Online social websites, like Myspace and Facebook, are unique networking tools that are extremely popular with young adults.
Users can make friends, send messages, post pictures and many other information-sharing actions.
These networking sites, though, are unavailable to students during school hours.
Bill Milner, Director of Technology for the Clay Community Schools Corporation, said that websites like Facebook and Myspace are blocked from students on school computers.
The reason behind blocking the sites was a habit of students doing "inappropriate things during class time" on the sites, according to Milner.
Some students were able to find a loophole by going to the secured and encrypted version of the websites, which is done by typing "https" before the website address.
Milner said the technology department discovered the loophole and blocked the secured websites.
"I know our kids are pretty sharp with technology," Northview Principal Tim Rayle said.
Milner also said that principals have access to the sites during the school day.
If a principal finds inappropriate material about the school or other students posted on one of the sites from a student in their building, the principal can limit the student's access to computers in the school.
Rayle said he has only looked at the websites when asked.
Last year, there was an issue with students making an inappropriate website about the parking lot space used by the Northview Marching Knights to practice.
Administration has limited control over the students' speech outside of the building.
According to an article in the March 2003 Indianagram, Dave Emmert, General Counsel to the Indiana School Boards Association said, "In Indiana, school administrators may only expel or suspend students for off-campus conduct (with the exception of attendance at or travel to and from school or related activities) if: (1) the conduct is unlawful and (2) either (a) the unlawful conduct can reasonably be considered an interference with school purposes or functions or (b) the expulsion or suspension is necessary to restore order or protect persons on school property."
The school must also prove a "true threat" that violates school rules.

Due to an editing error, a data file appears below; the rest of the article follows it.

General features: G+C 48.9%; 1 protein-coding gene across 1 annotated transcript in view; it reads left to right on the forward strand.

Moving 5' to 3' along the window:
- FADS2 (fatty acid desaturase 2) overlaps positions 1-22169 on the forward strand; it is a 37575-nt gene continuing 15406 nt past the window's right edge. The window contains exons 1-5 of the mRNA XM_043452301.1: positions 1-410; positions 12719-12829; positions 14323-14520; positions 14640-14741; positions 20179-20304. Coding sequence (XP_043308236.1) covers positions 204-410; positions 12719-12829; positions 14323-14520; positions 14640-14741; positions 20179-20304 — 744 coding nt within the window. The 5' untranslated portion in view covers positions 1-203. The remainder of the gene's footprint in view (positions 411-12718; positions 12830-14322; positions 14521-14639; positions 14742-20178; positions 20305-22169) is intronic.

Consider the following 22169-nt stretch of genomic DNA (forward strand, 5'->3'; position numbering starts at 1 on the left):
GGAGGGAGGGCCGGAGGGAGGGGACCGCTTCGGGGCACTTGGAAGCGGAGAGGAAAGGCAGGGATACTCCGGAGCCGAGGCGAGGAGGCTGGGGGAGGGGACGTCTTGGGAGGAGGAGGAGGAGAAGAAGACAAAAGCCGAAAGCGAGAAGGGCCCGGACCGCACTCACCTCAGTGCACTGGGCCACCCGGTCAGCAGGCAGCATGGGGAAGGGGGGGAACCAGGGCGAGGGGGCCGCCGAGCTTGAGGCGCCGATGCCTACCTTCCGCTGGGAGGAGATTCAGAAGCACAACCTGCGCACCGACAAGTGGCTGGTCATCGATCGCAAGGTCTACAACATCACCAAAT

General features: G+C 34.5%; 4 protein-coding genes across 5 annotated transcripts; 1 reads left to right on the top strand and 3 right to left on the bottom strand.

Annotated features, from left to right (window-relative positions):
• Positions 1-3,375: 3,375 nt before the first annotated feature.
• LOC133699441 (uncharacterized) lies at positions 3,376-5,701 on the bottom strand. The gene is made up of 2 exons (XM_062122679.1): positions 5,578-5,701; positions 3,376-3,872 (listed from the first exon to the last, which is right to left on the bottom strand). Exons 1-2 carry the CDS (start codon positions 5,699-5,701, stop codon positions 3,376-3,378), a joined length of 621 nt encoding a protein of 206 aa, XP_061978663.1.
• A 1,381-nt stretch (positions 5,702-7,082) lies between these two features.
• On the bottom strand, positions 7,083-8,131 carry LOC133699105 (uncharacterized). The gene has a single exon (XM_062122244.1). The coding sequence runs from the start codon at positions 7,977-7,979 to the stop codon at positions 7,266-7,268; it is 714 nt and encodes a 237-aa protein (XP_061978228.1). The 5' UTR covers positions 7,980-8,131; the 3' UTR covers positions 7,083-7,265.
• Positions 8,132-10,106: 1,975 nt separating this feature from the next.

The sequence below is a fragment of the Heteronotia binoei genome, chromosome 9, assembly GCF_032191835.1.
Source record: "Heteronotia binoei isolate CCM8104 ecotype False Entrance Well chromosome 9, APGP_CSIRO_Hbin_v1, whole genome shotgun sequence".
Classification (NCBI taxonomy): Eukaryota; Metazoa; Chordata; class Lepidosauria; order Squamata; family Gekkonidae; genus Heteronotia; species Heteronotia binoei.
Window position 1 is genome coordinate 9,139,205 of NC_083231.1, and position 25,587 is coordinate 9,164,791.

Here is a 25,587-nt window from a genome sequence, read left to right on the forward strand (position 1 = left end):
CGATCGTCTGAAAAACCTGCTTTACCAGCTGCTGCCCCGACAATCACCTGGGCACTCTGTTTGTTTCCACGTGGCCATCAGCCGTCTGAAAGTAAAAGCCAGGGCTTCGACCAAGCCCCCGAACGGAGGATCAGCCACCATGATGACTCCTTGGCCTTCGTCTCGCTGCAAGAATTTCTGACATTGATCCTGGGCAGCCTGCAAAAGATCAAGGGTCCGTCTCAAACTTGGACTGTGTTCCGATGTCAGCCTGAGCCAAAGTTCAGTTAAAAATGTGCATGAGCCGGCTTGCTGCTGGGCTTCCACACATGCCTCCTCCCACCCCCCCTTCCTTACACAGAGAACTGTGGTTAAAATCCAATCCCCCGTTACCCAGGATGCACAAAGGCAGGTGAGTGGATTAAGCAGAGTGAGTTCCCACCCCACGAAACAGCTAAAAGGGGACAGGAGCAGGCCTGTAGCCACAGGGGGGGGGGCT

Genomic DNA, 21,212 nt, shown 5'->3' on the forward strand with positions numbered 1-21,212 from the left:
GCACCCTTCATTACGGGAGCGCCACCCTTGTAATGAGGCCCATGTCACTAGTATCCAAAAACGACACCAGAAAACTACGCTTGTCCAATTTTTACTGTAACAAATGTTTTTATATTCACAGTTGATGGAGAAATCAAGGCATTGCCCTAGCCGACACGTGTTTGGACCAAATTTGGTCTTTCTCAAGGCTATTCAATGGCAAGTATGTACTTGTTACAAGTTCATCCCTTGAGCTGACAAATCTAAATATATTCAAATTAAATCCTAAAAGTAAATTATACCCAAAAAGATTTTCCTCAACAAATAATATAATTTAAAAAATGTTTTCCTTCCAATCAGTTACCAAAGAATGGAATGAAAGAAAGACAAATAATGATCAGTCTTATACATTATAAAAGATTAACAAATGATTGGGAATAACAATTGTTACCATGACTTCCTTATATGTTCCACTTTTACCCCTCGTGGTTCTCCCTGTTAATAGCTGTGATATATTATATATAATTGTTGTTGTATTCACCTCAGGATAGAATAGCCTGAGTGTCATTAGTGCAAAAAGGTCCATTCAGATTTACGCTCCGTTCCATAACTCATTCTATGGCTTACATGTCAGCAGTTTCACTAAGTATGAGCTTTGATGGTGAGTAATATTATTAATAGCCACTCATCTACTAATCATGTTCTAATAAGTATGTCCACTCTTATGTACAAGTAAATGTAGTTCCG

In the secondary school handbook, published on the school corporation website, there is a definition of "Network Etiquette" that says "Rules that apply to 'in person' also apply on the network … Do not use profanity, vulgarities, or any other inappropriate, offensive, harassing, or 'stalking' language or behaviors."
Any violations, including accessing blocked sites while at school, are disciplined according to the Knight's Code, the Northview-specific student rules and regulations.
Beyond inappropriate material, there is a concern that too much personal information is being placed on these sites.
Members can look up each other's addresses, phone numbers and friends.
Milner said it makes it "too easy for identity theft." There is also a concern that sexual predators on the networks can use the information to prey on young members.
The handbook has a clause about personal information as well.
It says, "Students may not reveal their personal name, address, phone number(s), bankcard number(s), etc. or those of anyone else on-line."
According to Milner, last year the corporation held an in-service for parents to educate them on these networking sites and the dangers of students sharing personal information.
He also said there currently is no training for students on identity theft but he hopes that teachers are sharing the dangers with students while in the classroom.